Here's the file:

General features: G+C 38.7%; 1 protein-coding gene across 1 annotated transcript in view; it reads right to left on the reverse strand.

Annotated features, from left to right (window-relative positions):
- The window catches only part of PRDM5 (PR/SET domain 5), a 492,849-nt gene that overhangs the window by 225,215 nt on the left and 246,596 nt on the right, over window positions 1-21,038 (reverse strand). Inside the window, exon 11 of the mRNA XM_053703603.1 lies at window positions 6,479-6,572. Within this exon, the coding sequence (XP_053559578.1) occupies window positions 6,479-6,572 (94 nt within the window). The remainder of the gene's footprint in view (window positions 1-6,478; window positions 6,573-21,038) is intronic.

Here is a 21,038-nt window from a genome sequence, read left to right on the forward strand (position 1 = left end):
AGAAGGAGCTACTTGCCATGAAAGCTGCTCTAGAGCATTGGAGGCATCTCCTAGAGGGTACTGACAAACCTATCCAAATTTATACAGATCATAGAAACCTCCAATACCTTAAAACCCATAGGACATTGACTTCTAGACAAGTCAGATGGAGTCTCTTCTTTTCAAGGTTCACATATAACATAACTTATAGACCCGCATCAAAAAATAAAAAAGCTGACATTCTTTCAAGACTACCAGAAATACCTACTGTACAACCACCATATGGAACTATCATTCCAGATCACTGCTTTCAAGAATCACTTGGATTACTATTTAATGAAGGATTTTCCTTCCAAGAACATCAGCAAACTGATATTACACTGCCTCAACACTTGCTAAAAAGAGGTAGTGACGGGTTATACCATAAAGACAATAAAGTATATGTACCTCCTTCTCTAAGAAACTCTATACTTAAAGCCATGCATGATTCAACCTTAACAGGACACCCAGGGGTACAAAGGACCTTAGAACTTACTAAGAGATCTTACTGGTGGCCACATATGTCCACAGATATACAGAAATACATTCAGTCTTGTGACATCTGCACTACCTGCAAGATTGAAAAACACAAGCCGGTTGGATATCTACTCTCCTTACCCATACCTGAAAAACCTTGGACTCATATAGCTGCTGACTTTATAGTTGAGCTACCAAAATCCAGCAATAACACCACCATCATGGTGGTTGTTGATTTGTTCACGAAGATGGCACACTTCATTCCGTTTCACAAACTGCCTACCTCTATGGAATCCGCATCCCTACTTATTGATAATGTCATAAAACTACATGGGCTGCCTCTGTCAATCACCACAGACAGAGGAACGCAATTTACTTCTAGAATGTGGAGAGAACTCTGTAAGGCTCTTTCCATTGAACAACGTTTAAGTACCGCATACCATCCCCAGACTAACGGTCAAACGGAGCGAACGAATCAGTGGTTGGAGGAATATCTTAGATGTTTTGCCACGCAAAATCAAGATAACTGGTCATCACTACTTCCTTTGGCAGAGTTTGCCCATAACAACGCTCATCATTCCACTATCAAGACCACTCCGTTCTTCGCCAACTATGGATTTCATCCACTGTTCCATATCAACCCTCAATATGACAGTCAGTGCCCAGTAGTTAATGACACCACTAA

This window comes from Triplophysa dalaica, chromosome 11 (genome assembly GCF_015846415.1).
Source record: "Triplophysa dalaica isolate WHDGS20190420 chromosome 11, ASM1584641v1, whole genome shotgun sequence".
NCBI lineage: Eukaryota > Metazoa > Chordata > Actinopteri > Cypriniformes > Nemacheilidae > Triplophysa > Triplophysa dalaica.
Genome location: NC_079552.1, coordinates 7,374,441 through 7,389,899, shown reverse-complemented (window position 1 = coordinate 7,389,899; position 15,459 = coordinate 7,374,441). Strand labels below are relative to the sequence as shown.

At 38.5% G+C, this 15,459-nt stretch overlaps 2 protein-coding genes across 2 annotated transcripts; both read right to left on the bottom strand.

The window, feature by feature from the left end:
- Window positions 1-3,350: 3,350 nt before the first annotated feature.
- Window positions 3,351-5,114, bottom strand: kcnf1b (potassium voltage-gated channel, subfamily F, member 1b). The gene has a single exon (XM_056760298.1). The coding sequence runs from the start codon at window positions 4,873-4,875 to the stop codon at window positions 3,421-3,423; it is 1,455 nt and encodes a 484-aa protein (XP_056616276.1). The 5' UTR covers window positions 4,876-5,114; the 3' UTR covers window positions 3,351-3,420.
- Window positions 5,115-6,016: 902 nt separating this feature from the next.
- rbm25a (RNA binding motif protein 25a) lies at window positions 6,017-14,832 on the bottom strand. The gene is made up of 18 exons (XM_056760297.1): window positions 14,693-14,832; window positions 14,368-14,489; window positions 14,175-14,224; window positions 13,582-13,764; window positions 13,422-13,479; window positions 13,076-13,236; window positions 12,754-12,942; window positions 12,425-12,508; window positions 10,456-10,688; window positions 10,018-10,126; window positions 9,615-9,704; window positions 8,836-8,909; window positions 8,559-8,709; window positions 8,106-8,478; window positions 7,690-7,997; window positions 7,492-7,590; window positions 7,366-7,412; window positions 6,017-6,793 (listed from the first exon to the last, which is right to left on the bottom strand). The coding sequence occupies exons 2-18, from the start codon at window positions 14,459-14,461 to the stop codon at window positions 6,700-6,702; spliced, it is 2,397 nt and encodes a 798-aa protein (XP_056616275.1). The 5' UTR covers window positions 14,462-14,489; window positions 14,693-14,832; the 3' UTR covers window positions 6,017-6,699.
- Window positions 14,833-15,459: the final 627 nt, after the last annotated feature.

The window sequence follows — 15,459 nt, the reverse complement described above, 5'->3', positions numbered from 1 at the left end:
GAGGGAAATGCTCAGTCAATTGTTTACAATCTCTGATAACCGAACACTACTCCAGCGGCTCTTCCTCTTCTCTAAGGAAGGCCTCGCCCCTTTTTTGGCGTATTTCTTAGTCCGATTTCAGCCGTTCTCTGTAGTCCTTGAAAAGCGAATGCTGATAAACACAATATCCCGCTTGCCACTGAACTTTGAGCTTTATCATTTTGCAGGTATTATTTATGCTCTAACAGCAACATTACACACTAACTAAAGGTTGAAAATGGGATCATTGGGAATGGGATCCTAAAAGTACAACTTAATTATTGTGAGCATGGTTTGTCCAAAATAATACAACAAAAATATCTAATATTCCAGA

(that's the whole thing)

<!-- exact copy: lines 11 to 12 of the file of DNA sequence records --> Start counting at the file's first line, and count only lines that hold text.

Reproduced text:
The window, feature by feature from the left end:
- Window positions 1-3,350: 3,350 nt before the first annotated feature.